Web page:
Act against dengue now with tools that exist

Act against dengue now with tools that exist
An NEA officer checking the roof of a house for mosquito-breeding sites. Vector control remains a key strategy in the fight against dengue.

Sir Robert Watson Watt, one of the inventors of radar, once said: "Give them the third best to go on with; the second best comes too late, the best never comes."

In the public health arena we frequently, in our quest for perfection, lose sight of tools that we have in hand which can make a big impact on the multitude of public health problems we face.

We also often forget that no single tool can solve these complex problems. The control of dengue is a prime example.

The incidence of dengue, caused by viruses spread by the Aedes mosquito, has increased 30-fold in the past 50 years.

An estimated 390 million cases occur every year in more than 100 countries, mostly in the developing world, and 40 per cent of the world's population is at risk.

Each year, an estimated half a million people contract severe dengue, often accompanied by bleeding and shock, and require hospitalisation.

The annual economic cost of dengue illness in Asia is estimated at US$2 billion (S$2.7 billion), not including the costs of preventive and vector control efforts.

Unfortunately, the situation is likely to remain grim.

Increased urbanisation, travel and migration, the pressures of globalisation, and global warming are likely to maintain dengue transmission at high levels and continue to result in major outbreaks in affected countries.

In Singapore, dengue is considered "hyperendemic" because all four strains or serotypes circulate all year round.

Singapore witnessed large outbreaks of dengue in 2013 and 2014 with 22,170 and 18,338 cases respectively, and, while cases are down this year, continued vigilance and preparedness is clearly needed.

Dengue outbreaks come in cycles and it is difficult to predict when the next one will happen, or if the predominant serotype will change. The economic burden of dengue in Singapore from 2000 to 2009 is estimated each year to range between US$0.85 billion and US$1.15 billion, of which 41 per cent to 58 per cent is direct medical, direct non-medical and indirect costs such as loss in work productivity, and reduction of household services. The remainder is the cost of vector control efforts.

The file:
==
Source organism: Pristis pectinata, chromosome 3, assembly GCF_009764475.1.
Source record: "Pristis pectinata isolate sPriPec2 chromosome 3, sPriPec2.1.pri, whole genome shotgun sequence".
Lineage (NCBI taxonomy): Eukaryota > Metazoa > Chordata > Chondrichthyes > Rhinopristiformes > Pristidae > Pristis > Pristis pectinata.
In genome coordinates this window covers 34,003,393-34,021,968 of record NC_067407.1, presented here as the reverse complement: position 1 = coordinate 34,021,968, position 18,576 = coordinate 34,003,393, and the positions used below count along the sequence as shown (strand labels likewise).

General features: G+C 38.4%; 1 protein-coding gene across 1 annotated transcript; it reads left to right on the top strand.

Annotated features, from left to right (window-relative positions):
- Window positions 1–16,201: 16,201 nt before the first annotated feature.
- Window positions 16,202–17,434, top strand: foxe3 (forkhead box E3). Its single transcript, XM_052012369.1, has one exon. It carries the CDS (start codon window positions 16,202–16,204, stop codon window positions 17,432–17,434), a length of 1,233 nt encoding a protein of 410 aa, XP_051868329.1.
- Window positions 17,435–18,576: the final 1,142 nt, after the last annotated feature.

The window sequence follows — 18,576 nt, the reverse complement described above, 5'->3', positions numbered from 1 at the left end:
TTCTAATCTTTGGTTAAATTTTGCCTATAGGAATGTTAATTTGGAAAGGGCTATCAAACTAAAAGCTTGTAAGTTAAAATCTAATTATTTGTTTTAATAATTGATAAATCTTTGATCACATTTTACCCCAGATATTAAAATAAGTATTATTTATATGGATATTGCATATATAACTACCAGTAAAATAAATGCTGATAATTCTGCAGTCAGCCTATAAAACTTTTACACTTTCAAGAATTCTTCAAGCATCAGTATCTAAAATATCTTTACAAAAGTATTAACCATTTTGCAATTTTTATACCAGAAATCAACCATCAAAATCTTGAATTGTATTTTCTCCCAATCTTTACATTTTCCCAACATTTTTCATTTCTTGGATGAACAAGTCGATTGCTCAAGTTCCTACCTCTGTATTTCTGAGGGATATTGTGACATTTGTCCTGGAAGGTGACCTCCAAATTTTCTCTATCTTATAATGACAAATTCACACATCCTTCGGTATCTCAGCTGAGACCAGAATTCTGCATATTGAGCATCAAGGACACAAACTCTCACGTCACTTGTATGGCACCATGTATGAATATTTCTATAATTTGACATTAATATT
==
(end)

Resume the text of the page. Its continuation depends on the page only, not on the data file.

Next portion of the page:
Dengue control remains both a challenge and an enigma.

In the absence of effective treatment for severe dengue disease, the mainstays of dengue control have been to reduce the mosquito vectors which transmit the virus, and a high level of public awareness and community involvement in the fight against dengue.

While vector control remains a key strategy, it has not always been effective.

Singapore spent about half a billion US dollars over the past decade on control programmes and has successfully reduced the Aedes premises index to very low levels, yet it still experiences major outbreaks of dengue.

And despite more than 40 years of research, we continue to wait for an effective vaccine.

Because of all these challenges, it is clear that we need to fight dengue on many fronts through an integrated and inter-sectoral approach, which includes good clinical case management, surveillance with effective field-laboratory-clinic coordination, as well as community participation, engagement and ownership.

Singapore has successfully implemented the Dengue Community Alert System, to alert residents in areas where there is heightened dengue transmission, so that they can take the necessary steps.

But as part of such a strategy we must also continue our search for new and better tools, and to deploy those promising ones which already exist.

First, continued basic research to identify the critical cells in the body which mount a protective immune response to dengue should be pursued, as it may eventually result in novel vaccines.

Basic research to develop effective treatments for dengue disease should similarly be a priority. Several leading institutions in Singapore are vigorously pursuing these lines of research.

Indeed, one group announced a breakthrough here last week - it had created an artificial antibody that is equally effective against all four serotypes, which is expected to go on human trials next year.

Second, novel methods for suppressing mosquito populations, such as the use of Wolbachia-infected Aedes, should be fully evaluated and tested.

Wolbachia is a naturally-occurring bacterium which, when spread among mosquitoes, leads to sterility and reduction in numbers.

The National Environment Agency (NEA) of Singapore is evaluating this novel and promising approach.

Third, serious and urgent consideration should be given to deploying the recently-developed dengue vaccine as an important complementary tool in the fight against dengue.

Manufactured by Sanofi-Pasteur, the vaccine has completed extensive testing in all phases of clinical trials and has reached the review process by national regulatory authorities for licensing.

Underscoring the importance of the problem, several other vaccine manufacturers also have dengue vaccines which are being evaluated in various phases of testing, and which may become available in the coming years.

At the same time, concerns have been voiced about some of these promising new tools.

Wolbachia-infected Aedes, as a means of controlling the Aedes mosquito, has been tested only in fairly limited pilot studies in Australia, Vietnam and Indonesia, where no adverse effects were observed.

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